BRISTOL MYERS SQUIBB FOUNDATION
Unintended side effect of smoking
Smoking isn’t the only cause of lung cancer, but it contributes to an overarching stigma that may prevent lung cancer patients from fully participating in treatment
Not everyone who gets lung cancer smokes. And not everyone who smokes gets lung cancer. But all lung cancer diagnoses are characterized by a particularly insidious, often overlooked side effect: stigma.
“It’s your fault. You shouldn’t have smoked.” That’s the response Merlene Rodgers frequently heard when she revealed her diagnosis. “I smoked, but I quit a good 10 years before the cancer came. But it was ‘my fault.’”
While smoking contributes to between 80 and 90 percent of lung cancer cases, it’s not the only cause. There are a number of other factors, including genetics, exposure to secondhand smoke and certain toxic chemicals, and environmental pollution.
The second leading cause of lung cancer is exposure to radon, a colorless, odorless radioactive gas that is found in soil and rock around the world. Scientists estimate as many as 21,000 lung cancer deaths each year may be related to radon, and the U.S. Environmental Protection Agency estimates that one in 15 American homes may have elevated radon levels.
Despite the various causes, a lung cancer diagnosis typically triggers assumptions and blame. The stigma is ever-present, from the judgment of friends and family to the sometimes curbed compassion of healthcare providers. And it trickles down to the patients themselves, who experience shame and might blame themselves
“You can’t blame people for breast cancer, but you can blame people for lung cancer,” says Rodgers, now a two-time survivor. “So you demonize the patient because of the choices they made.”
The psychosocial element of lung cancer has obvious implications for mental health. But the negative impact on physical health is just as problematic. Because of the stigma and self-blame, lung cancer patients are often less engaged and less invested in their treatment.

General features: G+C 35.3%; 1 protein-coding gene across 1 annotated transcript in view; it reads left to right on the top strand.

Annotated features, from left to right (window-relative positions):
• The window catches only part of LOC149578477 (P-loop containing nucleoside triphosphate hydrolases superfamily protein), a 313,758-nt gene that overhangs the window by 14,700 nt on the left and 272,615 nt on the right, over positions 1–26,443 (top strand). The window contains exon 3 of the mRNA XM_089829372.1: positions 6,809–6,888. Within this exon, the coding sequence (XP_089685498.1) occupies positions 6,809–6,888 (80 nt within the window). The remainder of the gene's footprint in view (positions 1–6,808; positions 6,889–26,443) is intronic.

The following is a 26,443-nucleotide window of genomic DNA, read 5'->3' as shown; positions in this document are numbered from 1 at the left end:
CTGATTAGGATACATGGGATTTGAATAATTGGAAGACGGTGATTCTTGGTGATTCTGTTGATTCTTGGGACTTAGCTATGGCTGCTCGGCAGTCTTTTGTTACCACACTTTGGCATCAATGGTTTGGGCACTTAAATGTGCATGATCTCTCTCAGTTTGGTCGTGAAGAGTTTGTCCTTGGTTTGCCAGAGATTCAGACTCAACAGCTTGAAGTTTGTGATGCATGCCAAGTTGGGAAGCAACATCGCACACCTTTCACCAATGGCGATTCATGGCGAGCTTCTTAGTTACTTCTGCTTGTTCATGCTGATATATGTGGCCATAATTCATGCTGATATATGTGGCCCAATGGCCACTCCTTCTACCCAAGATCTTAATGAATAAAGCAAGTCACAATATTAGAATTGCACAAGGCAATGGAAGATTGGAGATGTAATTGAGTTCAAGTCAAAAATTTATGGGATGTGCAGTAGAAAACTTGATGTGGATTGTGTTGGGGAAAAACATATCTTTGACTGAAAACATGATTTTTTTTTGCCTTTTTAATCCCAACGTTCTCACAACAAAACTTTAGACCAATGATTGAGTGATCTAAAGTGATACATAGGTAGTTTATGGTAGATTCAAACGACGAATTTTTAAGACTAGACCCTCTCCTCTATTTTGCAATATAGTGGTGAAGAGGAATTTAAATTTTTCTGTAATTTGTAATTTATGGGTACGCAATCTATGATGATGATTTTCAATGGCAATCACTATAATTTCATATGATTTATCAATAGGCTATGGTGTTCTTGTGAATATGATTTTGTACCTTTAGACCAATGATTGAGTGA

“With lung cancer patients, there can be a cloud of pessimism and fatalism and disengagement,” says Jamie Studts, principal investigator for Kentucky LEADS.
This fatalism often discourages lung cancer patients from researching the best treatments. It can also prevent some from pursuing the simple measure that could save lives: early detection through voluntary screenings.
Jane Smith (not her real name) is a closet smoker who has worked in healthcare for four decades in Kentucky. Because of the stigma, she hides her habit. Few of her colleagues know she smokes. Because of her job, she knows the risks. So far she’s had two lung screenings of her own volition, and both have turned up clear.
“To me, that’s peace of mind,” says Smith, who has encouraged other smokers she knows to get screened. One friend flatly dismissed her, saying, “I don’t want to know what they might find out.”
Kentucky LEADS aims to combat barriers to screening by “normalizing” lung cancer in the healthcare system. It pursues this goal by educating patients, families and providers on how to not only cope with the disease, but also recognize the bias against its victims. Experts are hopeful that alleviating that psychosocial side effect could lead to better health outcomes all around.
“We’re slowly changing how this entire culture looks at lung cancer so that people can feel like they’re not ashamed of a lung cancer diagnosis,” Studts says. “Everyone deserves the same amount of compassion and support we would provide to anyone else diagnosed with cancer.”
The Kentucky LEADS Collaborative—Lung Cancer Education, Awareness, Detection and Survivorship—is funded by the Bristol Myers Squibb Foundation as part of the Bridging Cancer Care initiative to expand the limited scope of community-based resources and survivorship support programs to underserved populations in the U.S. Kentucky LEADS addresses the full spectrum of lung cancer care with three main components: provider education, survivorship care and early detection.